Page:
Posted: Feb 22, 2006

Fluorescent nanosensor detects cell death

(Nanowerk News) A team of investigators at Massachusetts General Hospital has developed a nanoparticle that signals when cells are undergoing apoptosis, the kind of cell death triggered by cancer therapies. The new nanoparticles could finally provide oncologists with a rapid assay that could tell them that a given therapy is working.
Too often, oncologists have to wait weeks, or more often months, to learn if the treatment prescribed for a particular patient is working, a predicament that can have dire results. For the patient, receiving a therapy that is not working means unnecessary suffering, both from the tumor continuing to grow and any side effects that accompany the ineffective treatment. Receiving ineffective therapy for longer than needed also delays the start of second-line therapies that might work. Worse still, the failed treatment can trigger genetic defense mechanisms in tumor cells that can render ineffective these second-line therapies using other drugs. This phenomenon is known as cross-resistance.
To develop their apoptosis detector, Ching-Hsuan Tung, Ph.D., Ralph Weissleder, M.D., and Luisa Quinti, Ph.D., honed in on the molecule phosphatidylserine. Phosphatidylserine, or PS, is found normally on the inside of the cell membrane, but this molecule moves to the outside layer of the cell membrane when a cell begins apoptosis. To detect this early indicator of apoptosis, the researchers constructed an artificial small, fluorescent protein that would bind to four different molecules of PS. Test tube experiments showed this construct did indeed bind to PS but not to other membrane components; however, when the investigators tried to use it to detect apoptotic cells, the experiments were a failure. Evidently, their test construct did not bind strongly enough and for a long enough time to apoptotic cells to be detectable.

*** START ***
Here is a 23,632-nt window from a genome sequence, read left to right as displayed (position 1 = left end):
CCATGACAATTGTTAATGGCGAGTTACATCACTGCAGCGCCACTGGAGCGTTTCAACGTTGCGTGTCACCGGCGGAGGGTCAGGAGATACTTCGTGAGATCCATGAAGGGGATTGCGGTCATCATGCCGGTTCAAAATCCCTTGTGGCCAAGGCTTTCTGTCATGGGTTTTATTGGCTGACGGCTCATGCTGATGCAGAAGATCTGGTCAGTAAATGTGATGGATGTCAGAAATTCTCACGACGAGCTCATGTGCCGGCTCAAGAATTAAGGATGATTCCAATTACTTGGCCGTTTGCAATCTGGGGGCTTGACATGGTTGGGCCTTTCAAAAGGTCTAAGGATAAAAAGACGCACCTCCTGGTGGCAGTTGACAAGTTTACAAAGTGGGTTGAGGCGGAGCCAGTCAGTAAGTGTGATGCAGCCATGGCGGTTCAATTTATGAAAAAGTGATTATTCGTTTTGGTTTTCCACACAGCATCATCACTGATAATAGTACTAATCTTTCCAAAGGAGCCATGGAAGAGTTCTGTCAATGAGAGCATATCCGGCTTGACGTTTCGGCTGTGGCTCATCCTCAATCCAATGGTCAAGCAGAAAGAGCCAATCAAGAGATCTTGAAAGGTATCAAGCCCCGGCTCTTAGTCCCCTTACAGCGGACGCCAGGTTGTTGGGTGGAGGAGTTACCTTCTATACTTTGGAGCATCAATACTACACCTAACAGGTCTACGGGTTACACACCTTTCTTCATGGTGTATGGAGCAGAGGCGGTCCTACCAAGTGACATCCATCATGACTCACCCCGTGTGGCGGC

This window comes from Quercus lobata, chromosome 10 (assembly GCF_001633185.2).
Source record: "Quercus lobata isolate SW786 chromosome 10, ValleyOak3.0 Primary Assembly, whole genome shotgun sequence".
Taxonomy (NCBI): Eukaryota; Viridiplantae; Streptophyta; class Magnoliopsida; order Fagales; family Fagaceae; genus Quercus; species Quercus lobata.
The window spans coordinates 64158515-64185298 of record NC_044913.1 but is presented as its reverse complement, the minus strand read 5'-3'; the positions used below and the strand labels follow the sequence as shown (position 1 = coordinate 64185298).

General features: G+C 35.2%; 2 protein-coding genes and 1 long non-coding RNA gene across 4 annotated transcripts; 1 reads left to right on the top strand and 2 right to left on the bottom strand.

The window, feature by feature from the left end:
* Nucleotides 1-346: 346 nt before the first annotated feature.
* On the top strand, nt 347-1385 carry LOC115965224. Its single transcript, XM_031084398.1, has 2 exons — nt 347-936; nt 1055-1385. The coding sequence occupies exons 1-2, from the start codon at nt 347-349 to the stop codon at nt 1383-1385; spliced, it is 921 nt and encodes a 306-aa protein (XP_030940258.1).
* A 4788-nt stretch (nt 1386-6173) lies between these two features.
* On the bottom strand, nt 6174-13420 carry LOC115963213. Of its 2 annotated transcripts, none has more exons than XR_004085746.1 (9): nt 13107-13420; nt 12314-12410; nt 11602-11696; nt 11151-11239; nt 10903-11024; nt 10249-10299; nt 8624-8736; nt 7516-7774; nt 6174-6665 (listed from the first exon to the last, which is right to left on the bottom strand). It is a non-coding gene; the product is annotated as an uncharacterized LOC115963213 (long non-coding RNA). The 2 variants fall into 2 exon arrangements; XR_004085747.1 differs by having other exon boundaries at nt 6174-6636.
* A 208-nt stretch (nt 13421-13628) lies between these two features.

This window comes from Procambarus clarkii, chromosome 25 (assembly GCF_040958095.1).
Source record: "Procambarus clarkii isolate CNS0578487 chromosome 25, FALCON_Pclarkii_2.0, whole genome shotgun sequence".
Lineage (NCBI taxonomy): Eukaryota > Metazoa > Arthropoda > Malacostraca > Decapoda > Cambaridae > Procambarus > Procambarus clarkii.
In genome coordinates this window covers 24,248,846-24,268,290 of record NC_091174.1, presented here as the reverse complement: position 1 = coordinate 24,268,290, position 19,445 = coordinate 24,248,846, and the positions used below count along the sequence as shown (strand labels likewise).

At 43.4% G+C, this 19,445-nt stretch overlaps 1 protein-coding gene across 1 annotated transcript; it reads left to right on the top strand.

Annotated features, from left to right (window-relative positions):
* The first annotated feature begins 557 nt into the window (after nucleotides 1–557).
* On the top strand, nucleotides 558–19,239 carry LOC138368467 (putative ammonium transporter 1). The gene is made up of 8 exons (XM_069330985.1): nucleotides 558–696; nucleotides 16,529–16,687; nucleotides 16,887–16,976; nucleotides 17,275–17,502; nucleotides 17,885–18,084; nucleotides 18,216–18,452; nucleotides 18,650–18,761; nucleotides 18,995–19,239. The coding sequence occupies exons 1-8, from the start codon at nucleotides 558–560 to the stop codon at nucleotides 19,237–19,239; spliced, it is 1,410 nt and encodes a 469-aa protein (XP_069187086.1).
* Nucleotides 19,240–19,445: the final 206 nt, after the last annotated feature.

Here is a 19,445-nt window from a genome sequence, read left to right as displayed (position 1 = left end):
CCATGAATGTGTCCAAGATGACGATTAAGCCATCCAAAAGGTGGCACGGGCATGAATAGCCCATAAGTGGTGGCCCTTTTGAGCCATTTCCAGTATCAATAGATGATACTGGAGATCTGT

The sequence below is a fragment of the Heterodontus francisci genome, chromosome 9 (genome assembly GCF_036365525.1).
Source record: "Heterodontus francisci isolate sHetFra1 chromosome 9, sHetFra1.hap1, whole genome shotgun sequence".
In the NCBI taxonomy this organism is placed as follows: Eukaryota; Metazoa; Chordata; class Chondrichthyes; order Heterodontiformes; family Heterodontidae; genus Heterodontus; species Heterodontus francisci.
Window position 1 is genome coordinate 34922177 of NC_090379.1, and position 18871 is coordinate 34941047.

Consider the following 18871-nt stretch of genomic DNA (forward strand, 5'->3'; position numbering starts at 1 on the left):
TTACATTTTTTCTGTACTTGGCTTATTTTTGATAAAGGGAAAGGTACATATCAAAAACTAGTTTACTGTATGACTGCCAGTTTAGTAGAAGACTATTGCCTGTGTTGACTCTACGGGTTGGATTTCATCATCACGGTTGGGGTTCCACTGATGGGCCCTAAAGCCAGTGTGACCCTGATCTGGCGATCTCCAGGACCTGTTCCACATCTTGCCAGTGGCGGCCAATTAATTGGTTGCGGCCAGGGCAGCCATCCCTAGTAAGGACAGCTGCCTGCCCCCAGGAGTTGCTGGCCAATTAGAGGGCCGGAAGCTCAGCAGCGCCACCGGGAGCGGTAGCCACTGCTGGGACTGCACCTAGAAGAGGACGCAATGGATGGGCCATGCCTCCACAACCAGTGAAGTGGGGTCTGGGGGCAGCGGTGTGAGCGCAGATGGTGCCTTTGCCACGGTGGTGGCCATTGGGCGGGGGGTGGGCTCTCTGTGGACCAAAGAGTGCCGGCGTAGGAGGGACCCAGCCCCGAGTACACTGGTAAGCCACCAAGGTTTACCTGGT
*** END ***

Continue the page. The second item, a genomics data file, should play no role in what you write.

Next, the researchers turned to a magnetic iron oxide nanoparticle that Weissleder, who is co-director of the MIT-Harvard Center of Cancer Nanotechnology Excellence, has been developing for imaging tumor metastasis. They reasoned that they could attach an average of 41 of the PS-binding molecules to each nanoparticle, which should increase dramatically the ability of the resulting construct to not only bind to PS, but remain stuck to the apoptotic cell through a process called cooperative binding. Cooperative binding is what gives such enormous sticking power to the hundreds of tiny loops and hooks on matching pieces of Velcro®.
In fact, the nanoparticle worked like a charm. When the investigators added the nanoparticle-based PS-binder to cells triggered to undergo apoptosis, they were able to easily identify the apoptotic cells using a fluorescent microscope or a standard cell sorting apparatus. The researchers note that because the nanoparticle they used has already been optimized for use in humans, their new apoptosis detector holds significant promise for use in cancer imaging applications.
This groundbreaking work, which was supported by the National Cancer Institute, is detailed in a paper titled, "A fluorescent nanosensor for apoptotic cells." This paper was published online on Feb. 3, 2006 in advance of print publication in Nano Letters.
Source: National Cancer Institute